Medically reviewed by Jean M. Connors, MD
Cancer patients are at a higher risk than the general population of developing serious blood clots, including deep vein thrombosis (DVT) in the legs or pulmonary emboli in the lungs, which can be fatal.
This post originally appeared on the Brigham and Women’s Health Hub Blog. Lung cancer is the leading cause of cancer deaths among men and women in the United States. For women, it accounts for more deaths than breast, ovarian, and uterine cancer combined. Consequently, medical researchers have been working hard to increase our understanding of … Read more
The Food and Drug Administration’s approval of the drug Iressa® for a form of metastatic lung cancer represents a return to prominence for the compound that launched the era of targeted therapy in lung cancer – even if that wasn’t clear at the time of its original clinical trial in patients. The FDA approved Iressa (gefitinib) … Read more
Although men and women have different anatomies, they share some similarities in the types of cancers they develop. Colorectal cancer and lung cancer, for example, are common cancers developed by both men and women. The most common cancer differs in each gender, however; prostate cancer and breast cancer are the most prevalent in men and … Read more
Even before President Barack Obama declared it a national initiative, precision medicine has helped bring more effective treatment to patients with many types of cancer. One disease that has benefited from these treatments is lung cancer, where targeted therapies have significantly improved outcomes for patients. “When we find we have drugs targeted for a specific … Read more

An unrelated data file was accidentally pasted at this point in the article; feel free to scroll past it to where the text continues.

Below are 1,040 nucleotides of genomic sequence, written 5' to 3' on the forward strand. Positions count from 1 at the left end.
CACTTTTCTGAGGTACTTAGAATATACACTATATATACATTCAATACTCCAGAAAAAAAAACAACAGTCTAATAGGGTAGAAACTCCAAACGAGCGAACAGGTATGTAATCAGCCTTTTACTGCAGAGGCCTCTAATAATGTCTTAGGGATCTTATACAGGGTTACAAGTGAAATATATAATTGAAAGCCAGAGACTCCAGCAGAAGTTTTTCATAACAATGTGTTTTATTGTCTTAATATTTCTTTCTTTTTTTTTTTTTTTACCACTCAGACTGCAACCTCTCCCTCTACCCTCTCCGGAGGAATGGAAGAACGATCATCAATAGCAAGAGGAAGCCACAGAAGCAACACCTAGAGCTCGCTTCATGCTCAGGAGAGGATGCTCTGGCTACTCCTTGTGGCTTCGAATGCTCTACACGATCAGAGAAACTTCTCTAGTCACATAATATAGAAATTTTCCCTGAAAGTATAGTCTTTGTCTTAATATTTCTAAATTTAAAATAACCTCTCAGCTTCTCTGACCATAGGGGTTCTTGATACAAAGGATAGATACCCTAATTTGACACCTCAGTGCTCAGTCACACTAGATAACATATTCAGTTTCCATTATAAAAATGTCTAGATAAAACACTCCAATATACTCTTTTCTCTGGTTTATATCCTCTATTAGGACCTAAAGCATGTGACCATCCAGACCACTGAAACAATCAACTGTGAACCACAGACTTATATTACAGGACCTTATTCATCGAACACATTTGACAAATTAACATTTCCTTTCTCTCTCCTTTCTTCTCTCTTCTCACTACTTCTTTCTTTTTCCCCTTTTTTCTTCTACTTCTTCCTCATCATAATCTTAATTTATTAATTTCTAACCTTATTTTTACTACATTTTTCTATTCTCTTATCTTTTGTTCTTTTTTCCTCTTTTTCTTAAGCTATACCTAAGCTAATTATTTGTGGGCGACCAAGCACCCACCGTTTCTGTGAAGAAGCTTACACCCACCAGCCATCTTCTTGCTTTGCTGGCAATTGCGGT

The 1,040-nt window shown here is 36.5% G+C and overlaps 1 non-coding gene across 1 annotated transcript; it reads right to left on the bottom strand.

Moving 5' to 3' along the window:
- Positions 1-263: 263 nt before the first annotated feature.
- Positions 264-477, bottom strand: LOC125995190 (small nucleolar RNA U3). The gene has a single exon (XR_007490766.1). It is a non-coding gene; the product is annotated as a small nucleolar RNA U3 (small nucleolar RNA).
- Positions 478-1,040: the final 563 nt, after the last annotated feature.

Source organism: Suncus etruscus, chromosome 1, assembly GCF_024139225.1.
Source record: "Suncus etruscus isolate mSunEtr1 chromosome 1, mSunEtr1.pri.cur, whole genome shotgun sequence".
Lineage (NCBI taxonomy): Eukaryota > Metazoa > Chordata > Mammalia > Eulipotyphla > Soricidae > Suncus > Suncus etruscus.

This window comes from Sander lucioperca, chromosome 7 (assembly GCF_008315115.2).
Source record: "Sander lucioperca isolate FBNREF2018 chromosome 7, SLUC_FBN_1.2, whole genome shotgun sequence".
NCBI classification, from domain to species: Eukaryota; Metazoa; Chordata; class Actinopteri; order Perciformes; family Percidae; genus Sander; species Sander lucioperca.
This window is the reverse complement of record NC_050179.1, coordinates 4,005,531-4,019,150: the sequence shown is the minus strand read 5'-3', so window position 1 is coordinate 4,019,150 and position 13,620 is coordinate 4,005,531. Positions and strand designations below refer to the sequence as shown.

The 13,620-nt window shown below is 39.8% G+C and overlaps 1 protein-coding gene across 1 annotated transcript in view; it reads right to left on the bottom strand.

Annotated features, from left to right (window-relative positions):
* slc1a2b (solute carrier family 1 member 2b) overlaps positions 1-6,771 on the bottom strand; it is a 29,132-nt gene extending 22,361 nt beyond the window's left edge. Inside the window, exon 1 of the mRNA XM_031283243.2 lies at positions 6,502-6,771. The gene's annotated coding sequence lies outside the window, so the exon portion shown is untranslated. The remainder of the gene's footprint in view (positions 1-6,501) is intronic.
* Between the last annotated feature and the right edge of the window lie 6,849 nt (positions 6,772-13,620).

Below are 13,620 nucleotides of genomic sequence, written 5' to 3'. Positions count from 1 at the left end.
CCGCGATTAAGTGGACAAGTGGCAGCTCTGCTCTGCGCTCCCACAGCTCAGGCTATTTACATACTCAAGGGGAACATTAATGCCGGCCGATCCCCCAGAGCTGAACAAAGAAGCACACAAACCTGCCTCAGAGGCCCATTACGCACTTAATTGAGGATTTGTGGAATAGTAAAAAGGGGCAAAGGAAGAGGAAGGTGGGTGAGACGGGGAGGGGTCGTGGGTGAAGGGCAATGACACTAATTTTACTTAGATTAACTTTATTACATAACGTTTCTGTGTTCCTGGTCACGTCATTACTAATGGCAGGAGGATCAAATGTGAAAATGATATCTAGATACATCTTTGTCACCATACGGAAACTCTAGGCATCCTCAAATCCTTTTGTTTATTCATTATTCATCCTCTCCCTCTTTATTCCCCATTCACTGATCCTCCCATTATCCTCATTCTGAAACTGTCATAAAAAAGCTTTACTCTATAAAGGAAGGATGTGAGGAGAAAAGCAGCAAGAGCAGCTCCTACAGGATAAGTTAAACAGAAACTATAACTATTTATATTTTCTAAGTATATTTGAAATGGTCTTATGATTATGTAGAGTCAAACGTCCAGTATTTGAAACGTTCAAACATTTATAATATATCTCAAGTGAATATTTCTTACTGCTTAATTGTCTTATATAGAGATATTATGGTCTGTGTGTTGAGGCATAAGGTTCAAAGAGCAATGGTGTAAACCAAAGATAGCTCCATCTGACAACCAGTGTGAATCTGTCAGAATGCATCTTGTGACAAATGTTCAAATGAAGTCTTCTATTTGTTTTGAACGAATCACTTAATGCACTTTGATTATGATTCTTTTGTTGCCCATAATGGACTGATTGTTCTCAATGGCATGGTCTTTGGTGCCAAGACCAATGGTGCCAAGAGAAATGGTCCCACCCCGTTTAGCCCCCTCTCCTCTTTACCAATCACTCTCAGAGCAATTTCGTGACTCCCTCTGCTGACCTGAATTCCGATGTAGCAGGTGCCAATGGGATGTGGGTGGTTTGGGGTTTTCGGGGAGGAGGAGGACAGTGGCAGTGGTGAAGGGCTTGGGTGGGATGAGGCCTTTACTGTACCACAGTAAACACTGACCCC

The growing excitement about the potential of immunotherapy treatments for cancer continued at the 2015 meeting of the American Association for Cancer Research (AACR), one of the largest cancer research meetings of the year. Several Dana-Farber investigators presented encouraging results of immunotherapy for melanoma, lung cancer, and breast cancer. F. Stephen Hodi, MD, and Leena … Read more
By Eric Kaye If you were living under a rock this winter… that is, a rock buried by seven feet of snow like most people around Boston, here is what you might have missed. The Patriots won the Super Bowl, Zayn Malik left One Direction, and Boston set an all-time record for snowfall. Also, somewhere … Read more